She dons many hats – writer, poet, yogi and martial arts practitioner; each one being as dear to her as the others.
Noida resident Niharika Gupta is just out with her first writing adventure, Adulting, and is sitting back enjoying the fame that’s come along with it.
Adulting is about ambitious urban millennials who follow their heart but carry their head along. Gupta, an alumna of Delhi University’s Lady Shri Ram College worked with a publishing house for a year before following her calling in writing world. To hone her skills, she flew to United Kingdom for a PG in Creative Writing from Bath Spa University, UK.
Adulting began as my thesis during my MA in Creative Writing. It is a sum total of my experiences of growing up in Delhi.
Some of these, like body shaming and identity crisis, I’ve seen in people my age. I feel I’ve divided myself into three different people via the characters in the novel.
Was it a difficult decision to leave your job to become a full-time author?
Rather, it’s a dream come true. But I have sleepless nights too. Backups always had to be in place. This was a calculated risk.
Tell us about your favourite writing space and schedule.
My library-cum-game room at home is my favourite place, but I can write anywhere, all I need is a phone or a notebook. No matter where I am I devote first two-three hours of my waking up to writing – this time has zero distractions.
How do you deal with a writer’s block?
When I’m stuck, I always remember writers like JK Rowling or Joanne Harris and think of what connected me to the magic of writing in the first place.
Another secret trick is standing on my head for a minute. It clears out writing blocks and has serious anti-ageing effects. I also switch to playing pool or go for a walk. At times, I look at tumblr with: #writinginspiration.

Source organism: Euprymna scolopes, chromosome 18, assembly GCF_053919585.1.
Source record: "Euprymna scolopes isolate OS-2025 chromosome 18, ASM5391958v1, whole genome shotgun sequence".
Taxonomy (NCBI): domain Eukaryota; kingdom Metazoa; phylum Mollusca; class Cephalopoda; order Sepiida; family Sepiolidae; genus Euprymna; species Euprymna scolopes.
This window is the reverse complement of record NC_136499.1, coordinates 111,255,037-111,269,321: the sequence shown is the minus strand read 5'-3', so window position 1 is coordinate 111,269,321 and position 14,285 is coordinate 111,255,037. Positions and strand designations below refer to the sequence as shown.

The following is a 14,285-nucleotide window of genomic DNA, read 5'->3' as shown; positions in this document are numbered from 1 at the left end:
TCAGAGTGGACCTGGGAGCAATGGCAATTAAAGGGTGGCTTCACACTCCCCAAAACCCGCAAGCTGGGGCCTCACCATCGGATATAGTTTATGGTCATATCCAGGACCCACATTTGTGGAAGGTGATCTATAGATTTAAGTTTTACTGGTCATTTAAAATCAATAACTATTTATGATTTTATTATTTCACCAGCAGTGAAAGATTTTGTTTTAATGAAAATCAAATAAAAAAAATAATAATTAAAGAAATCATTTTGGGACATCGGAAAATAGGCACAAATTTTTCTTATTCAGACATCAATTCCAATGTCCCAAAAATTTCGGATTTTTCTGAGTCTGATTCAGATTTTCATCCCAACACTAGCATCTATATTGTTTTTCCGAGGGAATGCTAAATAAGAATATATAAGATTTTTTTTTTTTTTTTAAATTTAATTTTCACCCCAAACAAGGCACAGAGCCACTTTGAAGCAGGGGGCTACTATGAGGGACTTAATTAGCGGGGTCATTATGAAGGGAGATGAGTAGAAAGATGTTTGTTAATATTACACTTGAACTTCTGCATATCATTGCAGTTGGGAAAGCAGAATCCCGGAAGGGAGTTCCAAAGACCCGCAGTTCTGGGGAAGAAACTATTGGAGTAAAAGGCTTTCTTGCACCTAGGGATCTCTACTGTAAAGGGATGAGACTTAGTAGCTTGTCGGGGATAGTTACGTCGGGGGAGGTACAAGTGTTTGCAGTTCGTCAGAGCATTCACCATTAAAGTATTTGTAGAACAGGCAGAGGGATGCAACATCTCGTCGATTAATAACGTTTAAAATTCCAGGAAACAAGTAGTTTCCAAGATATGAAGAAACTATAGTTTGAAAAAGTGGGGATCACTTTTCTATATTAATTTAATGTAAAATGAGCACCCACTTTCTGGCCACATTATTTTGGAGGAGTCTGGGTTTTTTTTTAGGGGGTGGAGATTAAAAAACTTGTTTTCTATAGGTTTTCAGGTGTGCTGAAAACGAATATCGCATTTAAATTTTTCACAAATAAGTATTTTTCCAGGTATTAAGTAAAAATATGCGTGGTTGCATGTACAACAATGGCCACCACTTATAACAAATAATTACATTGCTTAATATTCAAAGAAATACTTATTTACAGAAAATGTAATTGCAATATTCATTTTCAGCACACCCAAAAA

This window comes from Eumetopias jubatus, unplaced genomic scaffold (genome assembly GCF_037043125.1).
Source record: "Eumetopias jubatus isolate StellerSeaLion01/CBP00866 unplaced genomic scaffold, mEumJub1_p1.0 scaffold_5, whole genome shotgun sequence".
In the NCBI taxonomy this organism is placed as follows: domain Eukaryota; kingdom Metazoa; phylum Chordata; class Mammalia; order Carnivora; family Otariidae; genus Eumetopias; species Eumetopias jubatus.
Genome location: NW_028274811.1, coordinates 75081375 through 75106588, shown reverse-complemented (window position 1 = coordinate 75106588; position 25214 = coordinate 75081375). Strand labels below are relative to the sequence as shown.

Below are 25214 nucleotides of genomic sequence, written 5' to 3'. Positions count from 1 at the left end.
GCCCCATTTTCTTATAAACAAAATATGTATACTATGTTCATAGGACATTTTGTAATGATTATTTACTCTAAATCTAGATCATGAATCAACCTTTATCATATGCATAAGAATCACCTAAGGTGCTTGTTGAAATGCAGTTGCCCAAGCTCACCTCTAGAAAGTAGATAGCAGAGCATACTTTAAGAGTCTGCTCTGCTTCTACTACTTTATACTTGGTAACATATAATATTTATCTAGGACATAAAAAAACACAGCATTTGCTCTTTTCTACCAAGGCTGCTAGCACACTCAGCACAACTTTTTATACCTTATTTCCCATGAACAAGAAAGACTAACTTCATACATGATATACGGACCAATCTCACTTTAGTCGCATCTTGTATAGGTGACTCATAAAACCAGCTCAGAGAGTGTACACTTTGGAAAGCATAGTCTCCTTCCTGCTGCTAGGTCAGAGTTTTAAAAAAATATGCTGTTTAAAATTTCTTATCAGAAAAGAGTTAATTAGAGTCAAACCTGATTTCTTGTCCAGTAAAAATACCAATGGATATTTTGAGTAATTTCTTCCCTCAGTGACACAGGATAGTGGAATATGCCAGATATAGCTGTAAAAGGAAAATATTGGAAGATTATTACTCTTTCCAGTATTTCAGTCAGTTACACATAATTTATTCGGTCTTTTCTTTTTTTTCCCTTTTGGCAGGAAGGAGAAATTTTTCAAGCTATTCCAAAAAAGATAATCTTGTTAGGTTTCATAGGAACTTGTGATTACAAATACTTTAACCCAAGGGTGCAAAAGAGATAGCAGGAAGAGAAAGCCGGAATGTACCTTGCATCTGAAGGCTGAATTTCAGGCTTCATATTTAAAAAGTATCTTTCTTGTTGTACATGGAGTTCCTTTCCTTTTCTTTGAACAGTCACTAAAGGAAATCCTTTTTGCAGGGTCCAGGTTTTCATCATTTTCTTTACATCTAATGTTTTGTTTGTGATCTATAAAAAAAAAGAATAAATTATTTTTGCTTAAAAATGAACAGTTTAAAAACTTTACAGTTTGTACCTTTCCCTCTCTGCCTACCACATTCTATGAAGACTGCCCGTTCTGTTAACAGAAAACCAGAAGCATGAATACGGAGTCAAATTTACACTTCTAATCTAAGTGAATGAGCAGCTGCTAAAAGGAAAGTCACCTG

Best advice you’ve got?
Just write what seems to you to be true, advised my writing mentor, Fay Weldon, tutor at Bath Spa University.
You are also a martial arts practitioner and a yogi. How do you manage your time?
It’s a journey about staying connected with the art on a regular basis, be it revising a kata, reading literature by our founder or staying in touch with classmates and teacher.
It helps me get a perspective on life and work when I step into the dojo (room where martial arts are practised). I try to practise yoga every morning and with a teacher, thrice a week if I can. Scheduling my yoga and karate practice, before and after my work day, helps me remain focused. What is trickier is dividing my time between karate and yoga, this is always a tussle. So I give attention to each by turns.
By Niharika Gupta
Price: Rs 299
Release date: August 25, 2019
Atlas Shrugged by Ayn Rand, Anansi Boys by Neil Gaiman and The Devourers by Indra Das
JK Rowling, Anthony Doerr, Joanne Harris and Neil Gaiman
Most underrated book
Good Omens by Neil Gaiman and Terry Pratchett
Most overrated book
None. Different books are meant for different readers